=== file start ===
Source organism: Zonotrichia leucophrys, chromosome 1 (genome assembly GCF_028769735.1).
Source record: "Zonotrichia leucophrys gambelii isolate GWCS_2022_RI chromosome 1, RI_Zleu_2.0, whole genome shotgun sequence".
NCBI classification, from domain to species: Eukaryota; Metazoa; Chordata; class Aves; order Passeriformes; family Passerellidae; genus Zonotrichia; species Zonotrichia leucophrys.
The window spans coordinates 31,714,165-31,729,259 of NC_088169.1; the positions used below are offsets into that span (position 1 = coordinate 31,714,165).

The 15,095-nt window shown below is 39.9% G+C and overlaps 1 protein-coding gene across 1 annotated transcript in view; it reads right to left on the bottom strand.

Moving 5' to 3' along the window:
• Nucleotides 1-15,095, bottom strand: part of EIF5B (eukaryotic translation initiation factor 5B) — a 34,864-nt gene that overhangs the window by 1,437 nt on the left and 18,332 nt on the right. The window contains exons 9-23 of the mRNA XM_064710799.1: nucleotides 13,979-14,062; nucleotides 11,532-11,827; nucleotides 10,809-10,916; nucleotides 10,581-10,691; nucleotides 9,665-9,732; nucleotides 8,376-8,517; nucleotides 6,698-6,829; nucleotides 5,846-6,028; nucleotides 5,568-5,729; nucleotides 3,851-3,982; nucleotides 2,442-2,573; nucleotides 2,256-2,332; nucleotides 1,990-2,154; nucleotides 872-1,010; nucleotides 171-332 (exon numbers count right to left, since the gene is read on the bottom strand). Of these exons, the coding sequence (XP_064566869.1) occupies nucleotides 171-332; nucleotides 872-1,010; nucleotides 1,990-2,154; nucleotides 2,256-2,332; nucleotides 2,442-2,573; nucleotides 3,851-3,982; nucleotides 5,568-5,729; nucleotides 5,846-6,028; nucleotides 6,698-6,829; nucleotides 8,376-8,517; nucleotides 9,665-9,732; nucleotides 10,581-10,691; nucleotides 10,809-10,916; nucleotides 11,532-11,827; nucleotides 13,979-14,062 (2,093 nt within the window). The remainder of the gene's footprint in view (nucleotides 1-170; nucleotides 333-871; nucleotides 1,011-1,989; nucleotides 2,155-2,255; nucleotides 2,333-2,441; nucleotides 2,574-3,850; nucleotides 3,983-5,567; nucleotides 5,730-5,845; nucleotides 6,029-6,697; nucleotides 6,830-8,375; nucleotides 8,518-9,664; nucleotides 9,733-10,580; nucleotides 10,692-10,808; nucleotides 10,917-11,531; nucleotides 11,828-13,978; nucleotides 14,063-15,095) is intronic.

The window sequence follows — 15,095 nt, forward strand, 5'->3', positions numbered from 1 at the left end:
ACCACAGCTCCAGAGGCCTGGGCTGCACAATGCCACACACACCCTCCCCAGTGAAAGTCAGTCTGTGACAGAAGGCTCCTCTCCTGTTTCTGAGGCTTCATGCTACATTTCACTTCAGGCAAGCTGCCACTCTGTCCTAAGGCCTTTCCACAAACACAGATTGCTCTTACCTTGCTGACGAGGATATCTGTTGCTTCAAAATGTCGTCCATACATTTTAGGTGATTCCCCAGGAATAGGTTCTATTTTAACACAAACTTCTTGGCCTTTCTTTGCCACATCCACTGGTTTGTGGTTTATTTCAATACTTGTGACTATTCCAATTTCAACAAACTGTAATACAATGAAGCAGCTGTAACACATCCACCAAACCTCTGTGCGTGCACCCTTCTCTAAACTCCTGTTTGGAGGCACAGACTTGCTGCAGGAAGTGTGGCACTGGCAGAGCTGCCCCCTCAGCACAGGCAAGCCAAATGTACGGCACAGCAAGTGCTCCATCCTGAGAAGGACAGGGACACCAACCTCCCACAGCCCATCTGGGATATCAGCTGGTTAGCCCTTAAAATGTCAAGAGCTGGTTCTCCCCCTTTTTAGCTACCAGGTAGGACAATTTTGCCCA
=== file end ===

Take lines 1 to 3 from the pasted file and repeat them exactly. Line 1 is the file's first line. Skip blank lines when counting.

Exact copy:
Source organism: Zonotrichia leucophrys, chromosome 1 (genome assembly GCF_028769735.1).
Source record: "Zonotrichia leucophrys gambelii isolate GWCS_2022_RI chromosome 1, RI_Zleu_2.0, whole genome shotgun sequence".
NCBI classification, from domain to species: Eukaryota; Metazoa; Chordata; class Aves; order Passeriformes; family Passerellidae; genus Zonotrichia; species Zonotrichia leucophrys.